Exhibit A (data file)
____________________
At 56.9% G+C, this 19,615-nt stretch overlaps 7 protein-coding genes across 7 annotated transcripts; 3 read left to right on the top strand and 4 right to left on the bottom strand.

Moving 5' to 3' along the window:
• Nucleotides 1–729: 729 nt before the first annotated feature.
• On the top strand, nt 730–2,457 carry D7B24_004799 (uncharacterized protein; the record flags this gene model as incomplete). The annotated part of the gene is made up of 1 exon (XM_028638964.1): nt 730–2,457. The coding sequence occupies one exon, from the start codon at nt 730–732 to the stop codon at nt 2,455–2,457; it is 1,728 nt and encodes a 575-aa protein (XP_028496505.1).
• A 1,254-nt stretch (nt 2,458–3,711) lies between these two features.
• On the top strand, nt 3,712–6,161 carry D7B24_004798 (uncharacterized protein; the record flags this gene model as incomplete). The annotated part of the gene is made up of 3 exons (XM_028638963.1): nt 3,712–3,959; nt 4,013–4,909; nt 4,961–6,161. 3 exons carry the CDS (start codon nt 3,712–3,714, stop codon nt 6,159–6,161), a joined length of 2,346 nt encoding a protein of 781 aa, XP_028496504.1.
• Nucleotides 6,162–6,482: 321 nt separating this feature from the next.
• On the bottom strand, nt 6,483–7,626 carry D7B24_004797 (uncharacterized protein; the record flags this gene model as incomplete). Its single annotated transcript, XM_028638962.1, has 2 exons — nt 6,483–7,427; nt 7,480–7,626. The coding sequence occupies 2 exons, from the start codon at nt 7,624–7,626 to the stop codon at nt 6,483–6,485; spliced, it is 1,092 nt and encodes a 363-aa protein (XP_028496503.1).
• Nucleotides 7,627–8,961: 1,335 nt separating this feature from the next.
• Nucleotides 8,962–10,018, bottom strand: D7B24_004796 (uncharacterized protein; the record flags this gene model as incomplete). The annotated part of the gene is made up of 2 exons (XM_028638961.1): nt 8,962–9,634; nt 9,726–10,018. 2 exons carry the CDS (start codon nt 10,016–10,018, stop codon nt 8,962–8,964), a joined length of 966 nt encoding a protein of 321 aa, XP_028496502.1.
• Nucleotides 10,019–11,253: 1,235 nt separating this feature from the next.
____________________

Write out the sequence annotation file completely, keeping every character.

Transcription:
At 56.9% G+C, this 19,615-nt stretch overlaps 7 protein-coding genes across 7 annotated transcripts; 3 read left to right on the top strand and 4 right to left on the bottom strand.

Moving 5' to 3' along the window:
• Nucleotides 1–729: 729 nt before the first annotated feature.
• On the top strand, nt 730–2,457 carry D7B24_004799 (uncharacterized protein; the record flags this gene model as incomplete). The annotated part of the gene is made up of 1 exon (XM_028638964.1): nt 730–2,457. The coding sequence occupies one exon, from the start codon at nt 730–732 to the stop codon at nt 2,455–2,457; it is 1,728 nt and encodes a 575-aa protein (XP_028496505.1).
• A 1,254-nt stretch (nt 2,458–3,711) lies between these two features.
• On the top strand, nt 3,712–6,161 carry D7B24_004798 (uncharacterized protein; the record flags this gene model as incomplete). The annotated part of the gene is made up of 3 exons (XM_028638963.1): nt 3,712–3,959; nt 4,013–4,909; nt 4,961–6,161. 3 exons carry the CDS (start codon nt 3,712–3,714, stop codon nt 6,159–6,161), a joined length of 2,346 nt encoding a protein of 781 aa, XP_028496504.1.
• Nucleotides 6,162–6,482: 321 nt separating this feature from the next.
• On the bottom strand, nt 6,483–7,626 carry D7B24_004797 (uncharacterized protein; the record flags this gene model as incomplete). Its single annotated transcript, XM_028638962.1, has 2 exons — nt 6,483–7,427; nt 7,480–7,626. The coding sequence occupies 2 exons, from the start codon at nt 7,624–7,626 to the stop codon at nt 6,483–6,485; spliced, it is 1,092 nt and encodes a 363-aa protein (XP_028496503.1).
• Nucleotides 7,627–8,961: 1,335 nt separating this feature from the next.
• Nucleotides 8,962–10,018, bottom strand: D7B24_004796 (uncharacterized protein; the record flags this gene model as incomplete). The annotated part of the gene is made up of 2 exons (XM_028638961.1): nt 8,962–9,634; nt 9,726–10,018. 2 exons carry the CDS (start codon nt 10,016–10,018, stop codon nt 8,962–8,964), a joined length of 966 nt encoding a protein of 321 aa, XP_028496502.1.
• Nucleotides 10,019–11,253: 1,235 nt separating this feature from the next.